Alan M. Dershowitz continues his five-part series with a discussion on surveillance, privacy, and the case of former National Security Agency contractor Edward Snowden.
The recent disclosure by Edward Snowden of the US government’s wide net of surveillance has stimulated an emotional debate about security, privacy, and secrecy. We have learned from Snowden that the National Security Agency engages in virtually unchecked monitoring of all sorts of communications that were thought to be private but that we now know are maintained in secret government databases.
Three fundamental issues are raised by these disclosures: Was it proper for the government to conduct such massive surveillance and to maintain such extensive files? Was it proper for the government to keep its surveillance program secret from the public? If not, did this governmental impropriety justify the unlawful disclosure of so much classified information by Snowden?
There are no simple or perfect answers to these questions. All governments, even those that respect the right to privacy, must engage in some surveillance. The nature and extent of permissible intrusion on privacy will always depend on the nature and extent of the threats posed and the value of the information sought in preventing these threats from materializing. A delicate balance must be always struck between security and privacy.
We don’t know precisely what sorts of information the NSA has gathered and from whom. (This lack of knowledge in itself is part of the problem.) But we know enough to be concerned that our phone calls, e-mails, and even oral conversations may be subject to governmental monitoring and collecting. The government denies that it is listening to or reading the content of private communications between ordinary citizens, claiming that the NSA collects only the “metadata,” specifically the identifying features of the persons who are communicating; the times, durations, and locations of such communications; and other “externalities.” The massiveness of such a collection process tells the government a great deal about the substance of terrorist plans. But it also tells the government a great deal about the substance of our private lives. That is why there is so much controversy about a program that gathers so much with so few checks and so little accountability.
The real question in a democracy is not whether a balance must be struck — of course it must — but who should get to strike that balance. Which brings up the secrecy issue. If the governmental programs of gathering information are kept secret from the public and from most of its elected officials, then the balance will be struck, if it is struck at all, by intelligence officials who have a far greater interest in security than in privacy.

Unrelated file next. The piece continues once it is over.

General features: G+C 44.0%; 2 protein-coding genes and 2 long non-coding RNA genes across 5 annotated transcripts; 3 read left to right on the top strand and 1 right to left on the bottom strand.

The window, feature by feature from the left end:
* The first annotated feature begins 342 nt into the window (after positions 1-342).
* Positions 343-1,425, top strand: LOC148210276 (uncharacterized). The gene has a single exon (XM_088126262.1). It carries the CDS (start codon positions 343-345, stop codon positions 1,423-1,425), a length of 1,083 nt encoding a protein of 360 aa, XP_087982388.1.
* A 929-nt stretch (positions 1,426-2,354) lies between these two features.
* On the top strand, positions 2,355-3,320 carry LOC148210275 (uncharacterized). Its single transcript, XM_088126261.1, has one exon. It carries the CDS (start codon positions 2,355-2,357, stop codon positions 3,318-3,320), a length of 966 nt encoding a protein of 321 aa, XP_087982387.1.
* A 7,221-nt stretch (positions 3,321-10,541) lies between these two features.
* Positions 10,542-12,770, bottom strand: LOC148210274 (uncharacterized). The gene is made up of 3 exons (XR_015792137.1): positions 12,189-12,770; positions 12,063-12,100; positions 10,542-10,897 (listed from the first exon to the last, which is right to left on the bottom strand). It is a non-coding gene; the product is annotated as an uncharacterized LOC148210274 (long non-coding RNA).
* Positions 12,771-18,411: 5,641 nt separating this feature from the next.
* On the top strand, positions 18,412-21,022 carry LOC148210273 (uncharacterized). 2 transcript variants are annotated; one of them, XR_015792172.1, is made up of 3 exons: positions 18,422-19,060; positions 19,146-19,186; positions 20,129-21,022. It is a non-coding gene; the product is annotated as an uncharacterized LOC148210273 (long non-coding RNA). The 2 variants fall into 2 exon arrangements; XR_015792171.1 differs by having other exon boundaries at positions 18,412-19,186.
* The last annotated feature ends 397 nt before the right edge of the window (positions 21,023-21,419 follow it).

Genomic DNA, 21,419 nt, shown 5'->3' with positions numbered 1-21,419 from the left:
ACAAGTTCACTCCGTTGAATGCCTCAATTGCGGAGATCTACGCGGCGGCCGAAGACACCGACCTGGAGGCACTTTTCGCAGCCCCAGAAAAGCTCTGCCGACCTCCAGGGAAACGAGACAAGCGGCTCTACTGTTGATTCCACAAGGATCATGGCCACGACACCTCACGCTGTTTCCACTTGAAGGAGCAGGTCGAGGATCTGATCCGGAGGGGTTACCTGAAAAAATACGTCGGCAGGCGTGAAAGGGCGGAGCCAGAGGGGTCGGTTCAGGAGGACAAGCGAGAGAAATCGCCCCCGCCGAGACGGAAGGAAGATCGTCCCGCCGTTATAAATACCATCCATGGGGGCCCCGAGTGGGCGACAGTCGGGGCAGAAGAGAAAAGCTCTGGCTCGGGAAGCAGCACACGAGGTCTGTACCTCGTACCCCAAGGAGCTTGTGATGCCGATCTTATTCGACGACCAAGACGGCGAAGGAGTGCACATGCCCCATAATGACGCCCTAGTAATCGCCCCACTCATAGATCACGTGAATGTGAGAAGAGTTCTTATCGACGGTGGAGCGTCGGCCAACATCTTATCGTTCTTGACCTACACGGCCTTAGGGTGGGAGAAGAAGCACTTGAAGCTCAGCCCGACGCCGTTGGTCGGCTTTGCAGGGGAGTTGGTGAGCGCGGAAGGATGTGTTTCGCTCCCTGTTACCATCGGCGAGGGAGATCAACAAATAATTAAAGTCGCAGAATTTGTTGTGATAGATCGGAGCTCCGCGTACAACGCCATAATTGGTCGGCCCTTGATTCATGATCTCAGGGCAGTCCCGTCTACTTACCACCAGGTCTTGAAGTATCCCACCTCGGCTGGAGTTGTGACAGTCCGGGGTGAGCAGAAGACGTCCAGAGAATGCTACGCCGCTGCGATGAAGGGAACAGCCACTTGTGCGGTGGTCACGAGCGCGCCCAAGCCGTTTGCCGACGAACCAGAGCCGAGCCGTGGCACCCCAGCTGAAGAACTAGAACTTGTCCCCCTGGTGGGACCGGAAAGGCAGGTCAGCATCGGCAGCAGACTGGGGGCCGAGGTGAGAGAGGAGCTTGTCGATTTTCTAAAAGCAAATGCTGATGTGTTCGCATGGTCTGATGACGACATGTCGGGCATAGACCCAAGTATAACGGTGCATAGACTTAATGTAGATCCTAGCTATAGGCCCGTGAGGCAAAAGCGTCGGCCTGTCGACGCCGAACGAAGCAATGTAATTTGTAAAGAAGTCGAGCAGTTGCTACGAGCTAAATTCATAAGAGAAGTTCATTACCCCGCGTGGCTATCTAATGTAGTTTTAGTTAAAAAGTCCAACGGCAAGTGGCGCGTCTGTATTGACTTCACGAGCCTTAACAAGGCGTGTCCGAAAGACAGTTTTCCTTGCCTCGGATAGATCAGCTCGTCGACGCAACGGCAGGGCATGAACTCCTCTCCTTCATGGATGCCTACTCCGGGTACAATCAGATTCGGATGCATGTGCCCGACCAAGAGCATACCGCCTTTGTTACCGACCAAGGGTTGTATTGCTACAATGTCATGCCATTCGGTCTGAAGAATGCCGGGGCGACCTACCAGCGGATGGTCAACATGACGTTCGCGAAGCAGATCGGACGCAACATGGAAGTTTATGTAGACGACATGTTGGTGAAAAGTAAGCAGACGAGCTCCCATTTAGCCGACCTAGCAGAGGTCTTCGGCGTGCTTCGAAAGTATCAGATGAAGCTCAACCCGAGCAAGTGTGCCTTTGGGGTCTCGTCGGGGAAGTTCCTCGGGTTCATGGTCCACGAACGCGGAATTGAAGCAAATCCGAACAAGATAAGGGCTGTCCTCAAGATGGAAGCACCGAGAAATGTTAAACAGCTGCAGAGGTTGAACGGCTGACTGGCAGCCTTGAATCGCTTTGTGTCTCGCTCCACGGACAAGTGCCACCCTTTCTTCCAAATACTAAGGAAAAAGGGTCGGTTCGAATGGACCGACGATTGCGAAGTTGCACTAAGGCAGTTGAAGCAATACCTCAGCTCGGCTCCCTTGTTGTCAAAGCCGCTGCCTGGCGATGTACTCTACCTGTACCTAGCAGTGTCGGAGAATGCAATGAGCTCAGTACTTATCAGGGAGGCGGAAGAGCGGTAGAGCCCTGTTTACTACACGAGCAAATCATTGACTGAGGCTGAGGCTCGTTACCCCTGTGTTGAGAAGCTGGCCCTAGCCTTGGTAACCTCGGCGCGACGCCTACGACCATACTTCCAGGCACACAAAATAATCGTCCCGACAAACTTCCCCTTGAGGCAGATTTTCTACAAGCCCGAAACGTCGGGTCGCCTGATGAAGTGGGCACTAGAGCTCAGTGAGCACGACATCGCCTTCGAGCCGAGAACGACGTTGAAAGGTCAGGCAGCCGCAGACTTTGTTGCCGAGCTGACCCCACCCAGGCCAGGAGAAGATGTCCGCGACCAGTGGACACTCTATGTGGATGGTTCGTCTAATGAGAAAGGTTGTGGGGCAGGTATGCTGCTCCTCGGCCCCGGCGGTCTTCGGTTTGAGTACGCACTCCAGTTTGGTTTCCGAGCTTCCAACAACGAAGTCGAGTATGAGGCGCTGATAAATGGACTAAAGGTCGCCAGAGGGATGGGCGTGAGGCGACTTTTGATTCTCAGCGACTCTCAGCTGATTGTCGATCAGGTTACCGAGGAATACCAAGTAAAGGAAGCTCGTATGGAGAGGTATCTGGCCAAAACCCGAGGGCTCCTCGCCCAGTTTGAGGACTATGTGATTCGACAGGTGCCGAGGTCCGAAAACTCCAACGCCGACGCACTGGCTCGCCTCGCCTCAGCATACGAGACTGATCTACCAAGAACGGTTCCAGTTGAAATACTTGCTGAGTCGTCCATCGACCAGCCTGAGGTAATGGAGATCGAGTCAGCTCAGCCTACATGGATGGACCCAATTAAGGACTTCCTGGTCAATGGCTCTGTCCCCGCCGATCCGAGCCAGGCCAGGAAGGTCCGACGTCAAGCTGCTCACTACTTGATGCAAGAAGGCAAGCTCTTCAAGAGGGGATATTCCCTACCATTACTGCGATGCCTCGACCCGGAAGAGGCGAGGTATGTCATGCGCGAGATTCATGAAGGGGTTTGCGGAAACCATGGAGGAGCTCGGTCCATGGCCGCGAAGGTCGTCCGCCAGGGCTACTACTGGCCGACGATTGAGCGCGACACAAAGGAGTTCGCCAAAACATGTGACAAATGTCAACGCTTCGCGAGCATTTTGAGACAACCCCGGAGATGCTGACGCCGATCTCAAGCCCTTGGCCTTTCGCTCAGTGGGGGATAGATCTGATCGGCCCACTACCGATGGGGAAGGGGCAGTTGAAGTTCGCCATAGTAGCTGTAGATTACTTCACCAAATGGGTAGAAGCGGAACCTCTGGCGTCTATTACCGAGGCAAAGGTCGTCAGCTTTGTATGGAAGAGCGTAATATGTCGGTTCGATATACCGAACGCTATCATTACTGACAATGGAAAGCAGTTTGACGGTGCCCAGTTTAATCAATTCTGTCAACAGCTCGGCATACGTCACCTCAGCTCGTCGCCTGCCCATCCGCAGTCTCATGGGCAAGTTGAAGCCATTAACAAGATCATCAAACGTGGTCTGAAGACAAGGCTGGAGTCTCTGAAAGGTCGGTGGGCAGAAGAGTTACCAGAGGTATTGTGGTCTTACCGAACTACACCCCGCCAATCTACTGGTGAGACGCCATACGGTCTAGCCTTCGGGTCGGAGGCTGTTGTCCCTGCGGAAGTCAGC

The NSA sent someone bearing the nametag “Neal Z.” to the University of New Mexico’s Engineering and Science Career Fair today, in the hopes of recruiting young computer geniuses to help manage the yottabytes of data it is collecting about you. But instead of eager young applicants, Mr. Z. encountered University of New Mexico alumnus Andy Beale and student Sean Potter, who took the rare opportunity of being in the room with a genuine NSA agent to ask him about his employer’s illegal collection of metadata on all Americans. Mr. Z. did not like that one bit.
In two videos posted on YouTube—each shot from a slightly different perspective—you can watch Beale politely question Mr. Z. about NSA programs, and watch Mr. Z. attempt to parry those queries with blatant falsehoods like, ”NSA is not permitted to track or collect intelligence on U.S. persons.” As Beale continues to attempt to engage the recruiter on the legality of the NSA’s mass surveillance initiatives, Mr. Z. becomes increasingly angry, calling him a “heckler,” saying, ”You do not know what you’re talking about,” and warning, “If you don’t leave soon, I’m going to call university security to get you out of my face.”
Textbooks, free lunches for everyone, teachers and safe buildings up to code cost too much, but expensive military equipment that never needed to be built to begin with are acceptable and freely available in the United States.
Steven Zipperman, Chief of the Los Angeles School Police Department, told KNX 1070 NEWSRADIO the department will give back three grenade launchers while keeping a a Mine Resistant Ambush Protected (MRAP) armored vehicle and dozens of rifles it received through the program.
While much of the military hardware at the disposal of LAUSD police officers – including the 20-foot-long, 14-ton armored transport vehicles, much like the ones used to move Marines in Iraq combat zones – has never been used, Zipperman defended the decision to hang on to the MRAP.
“It is a vehicle that is available for a rescue in the event of a catastrophic incident that may occur within our region,” said Zipperman. “I believe it’s better to have some type of rescue vehicle than none at all.”
Does anyone else get the feeling that schools now are just training grounds for compliance and prison?
LA Unified is among at least 22 school systems across eight states that have received surplus military equipment, The Los Angeles Times reported.